Learn from your mistakes
When my fresh, long-stemmed tomato plant was overgrown with seedlings, I realized that the closer the plants were, the easier it was for the air fungus to spread. Now, with mixed planting, and more than one meter of similar plants, I have no pests, pests, or disease. Now I don’t have to use crop rotation.
Take things in stride and try not focus too much on the problem
Try to work with what you have. I replaced the old windows with a temporary cold frame, and from trash cans – from old pallets and wells to battered Belfast sinks and neighboring tractor tires (to store comfrey plants). Repair and protect your equipment.
Save seed and grow on supermarket leftovers. Lime leaves can be used for temporary cooking. Organic Ginger and Turmeric Trees Can Produce a Useful Pick – Choose the size of a golf ball with your eyes – a noble, prominent bit – and put it in a plastic zipper bag in your warm place. When the eye is green and you start trying to shoot, plant it. Plum, apricot and avocado pebbles can be grown in the spring (do not expect indoor avocados, but make houseplants attractive). Dried peas can be washed into water and turned into salad sprouts or pick-and-come back in the winter.
Enhance what is best for your space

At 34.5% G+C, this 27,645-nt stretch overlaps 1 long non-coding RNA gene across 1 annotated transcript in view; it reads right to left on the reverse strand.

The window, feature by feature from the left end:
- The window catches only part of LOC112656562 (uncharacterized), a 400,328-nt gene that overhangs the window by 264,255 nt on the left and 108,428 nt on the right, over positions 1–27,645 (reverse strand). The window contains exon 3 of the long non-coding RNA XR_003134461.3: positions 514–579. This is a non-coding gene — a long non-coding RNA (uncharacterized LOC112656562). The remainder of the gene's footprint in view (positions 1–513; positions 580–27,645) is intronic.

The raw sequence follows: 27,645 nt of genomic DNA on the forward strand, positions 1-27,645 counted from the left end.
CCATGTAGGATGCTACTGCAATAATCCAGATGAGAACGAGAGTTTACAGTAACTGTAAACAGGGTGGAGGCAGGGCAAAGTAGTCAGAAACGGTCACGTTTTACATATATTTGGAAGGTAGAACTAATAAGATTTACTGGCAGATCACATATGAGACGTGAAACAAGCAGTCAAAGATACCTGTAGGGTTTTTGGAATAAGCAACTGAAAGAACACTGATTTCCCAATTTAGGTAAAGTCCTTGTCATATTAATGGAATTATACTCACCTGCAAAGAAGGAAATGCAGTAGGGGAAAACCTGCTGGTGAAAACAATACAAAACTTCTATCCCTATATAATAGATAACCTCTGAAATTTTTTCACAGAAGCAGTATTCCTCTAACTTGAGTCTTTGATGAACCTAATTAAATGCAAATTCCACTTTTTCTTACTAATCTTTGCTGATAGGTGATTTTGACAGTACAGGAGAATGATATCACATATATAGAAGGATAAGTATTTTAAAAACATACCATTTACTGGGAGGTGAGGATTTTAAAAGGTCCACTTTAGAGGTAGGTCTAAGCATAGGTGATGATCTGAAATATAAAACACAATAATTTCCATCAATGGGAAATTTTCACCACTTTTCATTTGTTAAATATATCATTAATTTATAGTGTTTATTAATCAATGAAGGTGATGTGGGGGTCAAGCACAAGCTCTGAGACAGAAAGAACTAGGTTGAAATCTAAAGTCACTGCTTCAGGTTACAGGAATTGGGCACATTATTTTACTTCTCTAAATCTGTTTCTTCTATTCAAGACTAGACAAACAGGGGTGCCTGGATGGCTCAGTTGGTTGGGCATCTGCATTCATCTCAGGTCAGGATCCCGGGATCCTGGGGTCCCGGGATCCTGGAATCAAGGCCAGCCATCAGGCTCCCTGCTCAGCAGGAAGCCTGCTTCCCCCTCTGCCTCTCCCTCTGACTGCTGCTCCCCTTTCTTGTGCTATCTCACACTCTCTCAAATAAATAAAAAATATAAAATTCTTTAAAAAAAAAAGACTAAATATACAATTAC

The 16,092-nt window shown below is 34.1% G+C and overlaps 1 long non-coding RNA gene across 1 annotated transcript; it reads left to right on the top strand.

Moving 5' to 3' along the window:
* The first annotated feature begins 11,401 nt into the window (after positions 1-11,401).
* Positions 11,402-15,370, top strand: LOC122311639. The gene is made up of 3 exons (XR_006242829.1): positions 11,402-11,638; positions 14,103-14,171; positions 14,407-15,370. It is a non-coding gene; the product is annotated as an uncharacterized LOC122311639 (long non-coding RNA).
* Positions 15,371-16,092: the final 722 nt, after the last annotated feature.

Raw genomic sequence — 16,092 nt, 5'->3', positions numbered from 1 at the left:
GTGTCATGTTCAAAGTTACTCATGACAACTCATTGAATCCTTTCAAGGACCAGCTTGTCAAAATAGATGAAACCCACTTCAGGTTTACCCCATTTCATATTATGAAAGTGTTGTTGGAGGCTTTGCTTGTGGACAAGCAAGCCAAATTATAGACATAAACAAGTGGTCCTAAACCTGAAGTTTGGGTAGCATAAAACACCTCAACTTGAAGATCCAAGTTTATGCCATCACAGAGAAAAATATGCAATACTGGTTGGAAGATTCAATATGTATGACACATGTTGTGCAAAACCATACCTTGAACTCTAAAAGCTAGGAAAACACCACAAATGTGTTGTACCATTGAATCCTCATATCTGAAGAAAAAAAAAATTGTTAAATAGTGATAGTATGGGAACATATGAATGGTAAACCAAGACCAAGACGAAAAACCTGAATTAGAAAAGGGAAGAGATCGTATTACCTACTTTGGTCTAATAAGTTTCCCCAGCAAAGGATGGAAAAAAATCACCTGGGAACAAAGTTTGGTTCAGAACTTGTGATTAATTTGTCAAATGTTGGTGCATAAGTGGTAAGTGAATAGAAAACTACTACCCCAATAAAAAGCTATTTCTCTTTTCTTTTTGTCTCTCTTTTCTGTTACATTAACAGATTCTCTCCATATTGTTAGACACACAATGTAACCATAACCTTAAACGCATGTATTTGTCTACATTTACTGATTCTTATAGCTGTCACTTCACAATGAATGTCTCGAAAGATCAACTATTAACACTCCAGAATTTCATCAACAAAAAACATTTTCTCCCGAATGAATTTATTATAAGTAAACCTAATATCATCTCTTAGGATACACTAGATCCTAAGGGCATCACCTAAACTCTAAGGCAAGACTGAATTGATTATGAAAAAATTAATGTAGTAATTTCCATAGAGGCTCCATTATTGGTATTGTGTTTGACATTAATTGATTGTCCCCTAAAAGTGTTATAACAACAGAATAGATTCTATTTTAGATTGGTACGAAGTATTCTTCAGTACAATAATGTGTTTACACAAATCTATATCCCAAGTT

Stop trying to grow high-yielding plants that do not grow naturally in your environment and soil type. Look for simpler, stronger options.
Eliminate anything that needs proper watering (for example, sprouts or cauliflower). Instead, pick leaves and spinach, such as spinach, chard, and cabbage. For ease of growing, I prefer purple broccoli over conventional varieties.
I can’t grow tomatoes outdoors but I can grow very strong tomatoes once they are established. A.D. After the 2018 drought was completely over, I uprooted the tomato stems in polytunnels (they feed on one instead of two or more places) to reduce their water needs. Similarly, crystal squash grows – regardless of the weather.
Protect your plants naturally
I was told that I could not grow fruit trees, so I decided to do it right away. I realized that it was too late for the strong wind to plant my apple and pear trees and grow them two years later by planting fast-growing Damson trees.
Protect your soil throughout the year. Fill in any blanks with plants to prevent sunlight from drying out and reducing waterlogging. Fast-growing lettuce, leafy greens and edible flowers such as nasturtium, as well as pumpkins and squash, their large leaves, can be planted around the ground to protect the ground.
Combine it with green manure, perennials, and natural decay crops, as soil fertility rains during the winter. Covers and covers protect against erosion.
Support natural pest control
Seed heads, leaf litter, dead branches or swinging nets all provide a safe haven for winter predators by providing food for birds, such as frogs, frogs, nectars, crushed beetles, hedgehogs, lonely bees, housewives and lizards.
Accept free planting as our medieval ancestors did – mixing crops together makes it difficult to spread pests, and you will have a more natural biodiversity. Try to plant an accompaniment.
To find a variety of plants that have survived extinction, see past and present species (try the Organic Heritage Library). They can provide more resilience to our changing climate than the pools of modern species. Wild fruit trees such as plums and crab apples can grow in the most difficult conditions, and are easily adapted to local conditions. Woodland Trust offers a good range.